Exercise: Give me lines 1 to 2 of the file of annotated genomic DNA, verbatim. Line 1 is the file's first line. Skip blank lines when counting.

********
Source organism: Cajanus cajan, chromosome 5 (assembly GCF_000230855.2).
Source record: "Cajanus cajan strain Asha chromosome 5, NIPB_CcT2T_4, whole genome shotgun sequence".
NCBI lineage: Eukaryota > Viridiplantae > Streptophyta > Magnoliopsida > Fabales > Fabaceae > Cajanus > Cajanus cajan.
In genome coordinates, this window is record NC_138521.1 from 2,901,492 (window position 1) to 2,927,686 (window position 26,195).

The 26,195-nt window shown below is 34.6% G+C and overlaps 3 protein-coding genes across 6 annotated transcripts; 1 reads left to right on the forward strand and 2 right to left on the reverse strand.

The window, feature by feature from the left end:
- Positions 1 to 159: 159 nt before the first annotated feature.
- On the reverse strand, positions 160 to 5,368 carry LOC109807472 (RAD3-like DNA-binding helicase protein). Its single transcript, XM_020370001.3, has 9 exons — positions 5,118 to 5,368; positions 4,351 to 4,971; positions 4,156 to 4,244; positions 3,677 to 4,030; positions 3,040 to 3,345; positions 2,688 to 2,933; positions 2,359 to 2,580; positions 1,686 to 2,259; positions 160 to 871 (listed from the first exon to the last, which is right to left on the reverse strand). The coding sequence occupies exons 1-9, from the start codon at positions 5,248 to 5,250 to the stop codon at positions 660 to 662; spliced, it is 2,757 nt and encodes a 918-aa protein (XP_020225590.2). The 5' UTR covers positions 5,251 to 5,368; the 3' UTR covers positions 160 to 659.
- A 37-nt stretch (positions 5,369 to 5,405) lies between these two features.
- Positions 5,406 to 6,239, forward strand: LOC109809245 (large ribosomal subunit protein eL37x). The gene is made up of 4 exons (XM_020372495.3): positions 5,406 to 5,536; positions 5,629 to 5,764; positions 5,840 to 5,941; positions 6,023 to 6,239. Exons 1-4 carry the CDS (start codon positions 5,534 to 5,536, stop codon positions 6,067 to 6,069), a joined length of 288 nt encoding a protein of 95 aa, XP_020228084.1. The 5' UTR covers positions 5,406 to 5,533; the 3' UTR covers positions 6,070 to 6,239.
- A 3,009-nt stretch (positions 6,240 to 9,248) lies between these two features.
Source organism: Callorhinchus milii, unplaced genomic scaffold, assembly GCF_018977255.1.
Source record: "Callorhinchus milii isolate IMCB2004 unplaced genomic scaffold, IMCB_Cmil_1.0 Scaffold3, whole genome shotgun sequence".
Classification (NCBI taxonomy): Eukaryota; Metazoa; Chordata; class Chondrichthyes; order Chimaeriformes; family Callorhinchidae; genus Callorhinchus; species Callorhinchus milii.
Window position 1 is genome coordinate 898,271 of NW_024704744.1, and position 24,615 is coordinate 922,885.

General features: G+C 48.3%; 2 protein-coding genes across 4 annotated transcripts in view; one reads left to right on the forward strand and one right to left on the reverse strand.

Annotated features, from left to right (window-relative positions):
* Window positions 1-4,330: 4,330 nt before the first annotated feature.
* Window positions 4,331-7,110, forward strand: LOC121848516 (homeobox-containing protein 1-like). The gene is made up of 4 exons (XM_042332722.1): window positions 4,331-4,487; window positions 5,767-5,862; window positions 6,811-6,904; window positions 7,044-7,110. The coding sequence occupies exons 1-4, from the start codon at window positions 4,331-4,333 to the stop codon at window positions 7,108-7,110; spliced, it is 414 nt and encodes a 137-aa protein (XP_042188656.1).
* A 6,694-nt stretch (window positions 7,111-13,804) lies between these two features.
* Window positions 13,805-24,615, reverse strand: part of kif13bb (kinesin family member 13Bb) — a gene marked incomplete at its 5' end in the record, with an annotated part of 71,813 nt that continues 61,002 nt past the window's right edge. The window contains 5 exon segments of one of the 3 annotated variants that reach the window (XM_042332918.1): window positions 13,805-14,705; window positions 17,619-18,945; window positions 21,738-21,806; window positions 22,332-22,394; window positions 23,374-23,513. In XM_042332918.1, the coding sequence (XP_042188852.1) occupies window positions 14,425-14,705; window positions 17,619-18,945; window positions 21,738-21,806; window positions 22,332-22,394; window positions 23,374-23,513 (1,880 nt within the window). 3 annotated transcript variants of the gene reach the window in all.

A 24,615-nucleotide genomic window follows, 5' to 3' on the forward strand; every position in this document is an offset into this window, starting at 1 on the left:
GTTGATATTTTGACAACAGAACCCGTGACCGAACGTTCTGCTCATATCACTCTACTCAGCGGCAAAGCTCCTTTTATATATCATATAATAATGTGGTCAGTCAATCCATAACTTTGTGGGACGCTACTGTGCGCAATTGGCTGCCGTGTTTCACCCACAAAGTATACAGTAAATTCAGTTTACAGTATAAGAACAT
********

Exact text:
Source organism: Cajanus cajan, chromosome 5 (assembly GCF_000230855.2).
Source record: "Cajanus cajan strain Asha chromosome 5, NIPB_CcT2T_4, whole genome shotgun sequence".